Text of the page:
Going forward, we should make every effort to spend limited federal dollars on broadband networks capable of providing sufficient download and upload speeds and quality, including low latency, high reliability, and low network jitter, for modern and emerging uses, like two-way videoconferencing, telehealth, remote learning, health IoT, and smart grid applications. Our goal for new deployment should be symmetrical speeds of 100 megabits per second (Mbps), allowing for limited variation when dictated by geography, topography, or unreasonable cost. While we recognize that in truly hard-to-reach areas, we need to be flexible in order to reach unserved Americans, we should strive to ensure that all members of a typical family can use these applications simultaneously. There is no reason federal funding to rural areas should not support the type of speeds used by households in typical well-served urban and suburban areas (e.g., according to speedtest.net’s January 2021 analysis, average service is currently 180 Mbps download / 65 Mbps upload with 24 milli-sec latency).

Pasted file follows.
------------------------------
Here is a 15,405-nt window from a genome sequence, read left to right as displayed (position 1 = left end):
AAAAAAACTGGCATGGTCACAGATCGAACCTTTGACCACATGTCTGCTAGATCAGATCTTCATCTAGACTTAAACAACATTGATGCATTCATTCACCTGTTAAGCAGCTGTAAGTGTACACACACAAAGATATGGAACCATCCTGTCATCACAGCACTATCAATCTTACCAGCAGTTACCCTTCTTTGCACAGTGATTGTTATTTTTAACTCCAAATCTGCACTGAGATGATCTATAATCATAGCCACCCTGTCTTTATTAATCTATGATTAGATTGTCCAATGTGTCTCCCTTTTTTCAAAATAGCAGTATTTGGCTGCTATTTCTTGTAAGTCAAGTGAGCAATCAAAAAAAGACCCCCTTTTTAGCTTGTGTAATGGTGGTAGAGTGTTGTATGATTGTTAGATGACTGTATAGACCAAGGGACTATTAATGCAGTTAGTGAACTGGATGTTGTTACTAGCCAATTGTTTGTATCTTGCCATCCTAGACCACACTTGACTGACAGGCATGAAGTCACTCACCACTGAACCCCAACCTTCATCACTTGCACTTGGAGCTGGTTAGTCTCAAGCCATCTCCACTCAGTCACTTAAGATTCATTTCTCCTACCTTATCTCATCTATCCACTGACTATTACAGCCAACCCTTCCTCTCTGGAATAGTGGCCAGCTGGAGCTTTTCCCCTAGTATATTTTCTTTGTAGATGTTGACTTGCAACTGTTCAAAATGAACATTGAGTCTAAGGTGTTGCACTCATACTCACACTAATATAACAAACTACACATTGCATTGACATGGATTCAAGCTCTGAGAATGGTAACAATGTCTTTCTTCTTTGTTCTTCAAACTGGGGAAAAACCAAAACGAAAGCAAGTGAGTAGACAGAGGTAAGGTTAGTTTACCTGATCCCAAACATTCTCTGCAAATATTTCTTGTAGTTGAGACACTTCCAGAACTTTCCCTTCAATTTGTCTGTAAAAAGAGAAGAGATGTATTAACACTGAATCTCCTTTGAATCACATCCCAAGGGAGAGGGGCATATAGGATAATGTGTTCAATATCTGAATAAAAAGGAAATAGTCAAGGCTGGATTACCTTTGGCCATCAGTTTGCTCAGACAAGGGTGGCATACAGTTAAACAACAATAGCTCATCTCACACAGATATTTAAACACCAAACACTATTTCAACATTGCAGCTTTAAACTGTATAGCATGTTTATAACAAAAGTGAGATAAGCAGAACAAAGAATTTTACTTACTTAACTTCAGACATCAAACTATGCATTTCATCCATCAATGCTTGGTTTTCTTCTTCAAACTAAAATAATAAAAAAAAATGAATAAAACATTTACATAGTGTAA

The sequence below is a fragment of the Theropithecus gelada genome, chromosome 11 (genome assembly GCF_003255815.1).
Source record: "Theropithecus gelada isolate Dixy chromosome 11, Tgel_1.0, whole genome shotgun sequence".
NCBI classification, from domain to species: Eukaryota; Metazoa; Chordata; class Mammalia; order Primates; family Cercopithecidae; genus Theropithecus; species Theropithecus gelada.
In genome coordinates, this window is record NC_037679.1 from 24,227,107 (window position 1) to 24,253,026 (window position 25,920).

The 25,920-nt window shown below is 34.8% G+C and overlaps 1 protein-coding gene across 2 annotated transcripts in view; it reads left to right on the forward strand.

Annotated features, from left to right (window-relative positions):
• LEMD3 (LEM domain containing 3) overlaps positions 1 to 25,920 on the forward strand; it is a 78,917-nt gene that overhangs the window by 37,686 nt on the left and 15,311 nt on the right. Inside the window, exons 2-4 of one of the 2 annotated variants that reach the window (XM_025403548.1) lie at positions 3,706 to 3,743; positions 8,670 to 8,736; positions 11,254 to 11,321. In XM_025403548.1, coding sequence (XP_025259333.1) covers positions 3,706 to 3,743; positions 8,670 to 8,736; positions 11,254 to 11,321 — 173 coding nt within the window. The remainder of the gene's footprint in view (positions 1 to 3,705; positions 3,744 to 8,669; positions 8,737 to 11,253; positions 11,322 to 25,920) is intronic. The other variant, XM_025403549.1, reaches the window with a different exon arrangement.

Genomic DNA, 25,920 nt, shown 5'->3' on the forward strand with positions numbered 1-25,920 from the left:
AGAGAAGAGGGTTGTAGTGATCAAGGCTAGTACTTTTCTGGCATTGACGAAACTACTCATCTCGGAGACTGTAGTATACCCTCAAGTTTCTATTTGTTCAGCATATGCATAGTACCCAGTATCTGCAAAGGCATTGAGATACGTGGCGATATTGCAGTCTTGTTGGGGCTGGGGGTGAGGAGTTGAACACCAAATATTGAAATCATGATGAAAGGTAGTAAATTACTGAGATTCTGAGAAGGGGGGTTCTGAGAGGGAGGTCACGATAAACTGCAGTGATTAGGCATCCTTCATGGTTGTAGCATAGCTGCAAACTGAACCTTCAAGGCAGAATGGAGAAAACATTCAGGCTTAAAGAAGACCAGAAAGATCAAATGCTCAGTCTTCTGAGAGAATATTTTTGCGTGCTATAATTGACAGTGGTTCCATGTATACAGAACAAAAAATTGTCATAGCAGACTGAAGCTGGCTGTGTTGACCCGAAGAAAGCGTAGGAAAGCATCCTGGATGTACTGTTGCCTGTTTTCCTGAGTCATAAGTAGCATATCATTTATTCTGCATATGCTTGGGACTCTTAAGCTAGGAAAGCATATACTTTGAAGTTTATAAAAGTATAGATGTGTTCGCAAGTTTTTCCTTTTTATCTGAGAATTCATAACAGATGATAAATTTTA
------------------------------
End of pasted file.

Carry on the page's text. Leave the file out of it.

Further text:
Broadband is increasingly critical to every aspect of our society and economy. During the COVID-19 pandemic, Americans have relied on high-speed broadband more than ever. It has allowed millions of Americans to continue working to support themselves and their families. Broadband has helped millions of students maintain their education and provided patients access to vital care through telemedicine services. It has also given family and friends a way to connect in this difficult time while supporting social distancing. All of these vital economic, social, and healthcare-related functions are only possible with access to adequate broadband, the demands for which only continue to increase. Over the next five years, if current trends hold, data needs are expected to increase annually by at least 25% per year, according to the International Data Corporation. The goal of universal service requires that all Americans have affordable broadband with the technical capacity to meet those needs equitably.